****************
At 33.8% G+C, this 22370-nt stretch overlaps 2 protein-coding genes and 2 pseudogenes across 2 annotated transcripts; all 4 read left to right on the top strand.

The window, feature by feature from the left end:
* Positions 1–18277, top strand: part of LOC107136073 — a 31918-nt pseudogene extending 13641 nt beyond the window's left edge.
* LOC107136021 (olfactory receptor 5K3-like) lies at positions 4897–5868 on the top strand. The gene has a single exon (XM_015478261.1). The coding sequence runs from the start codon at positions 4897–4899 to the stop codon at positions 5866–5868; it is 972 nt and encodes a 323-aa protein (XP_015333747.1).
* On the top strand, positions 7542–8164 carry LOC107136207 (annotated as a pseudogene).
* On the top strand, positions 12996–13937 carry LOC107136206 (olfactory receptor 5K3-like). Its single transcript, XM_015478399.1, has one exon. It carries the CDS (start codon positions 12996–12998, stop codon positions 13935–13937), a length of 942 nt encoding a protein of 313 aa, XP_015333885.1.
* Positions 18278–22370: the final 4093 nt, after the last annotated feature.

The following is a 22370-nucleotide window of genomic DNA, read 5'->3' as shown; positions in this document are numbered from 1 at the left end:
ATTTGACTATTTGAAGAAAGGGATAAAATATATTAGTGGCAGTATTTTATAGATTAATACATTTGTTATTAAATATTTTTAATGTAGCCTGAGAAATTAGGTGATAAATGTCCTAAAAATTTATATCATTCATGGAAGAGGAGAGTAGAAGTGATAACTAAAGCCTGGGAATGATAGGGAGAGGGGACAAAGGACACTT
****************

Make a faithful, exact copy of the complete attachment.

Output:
At 33.8% G+C, this 22370-nt stretch overlaps 2 protein-coding genes and 2 pseudogenes across 2 annotated transcripts; all 4 read left to right on the top strand.

The window, feature by feature from the left end:
* Positions 1–18277, top strand: part of LOC107136073 — a 31918-nt pseudogene extending 13641 nt beyond the window's left edge.
* LOC107136021 (olfactory receptor 5K3-like) lies at positions 4897–5868 on the top strand. The gene has a single exon (XM_015478261.1). The coding sequence runs from the start codon at positions 4897–4899 to the stop codon at positions 5866–5868; it is 972 nt and encodes a 323-aa protein (XP_015333747.1).
* On the top strand, positions 7542–8164 carry LOC107136207 (annotated as a pseudogene).
* On the top strand, positions 12996–13937 carry LOC107136206 (olfactory receptor 5K3-like). Its single transcript, XM_015478399.1, has one exon. It carries the CDS (start codon positions 12996–12998, stop codon positions 13935–13937), a length of 942 nt encoding a protein of 313 aa, XP_015333885.1.
* Positions 18278–22370: the final 4093 nt, after the last annotated feature.

The following is a 22370-nucleotide window of genomic DNA, read 5'->3' as shown; positions in this document are numbered from 1 at the left end:
ATTTGACTATTTGAAGAAAGGGATAAAATATATTAGTGGCAGTATTTTATAGATTAATACATTTGTTATTAAATATTTTTAATGTAGCCTGAGAAATTAGGTGATAAATGTCCTAAAAATTTATATCATTCATGGAAGAGGAGAGTAGAAGTGATAACTAAAGCCTGGGAATGATAGGGAGAGGGGACAAAGGACACTT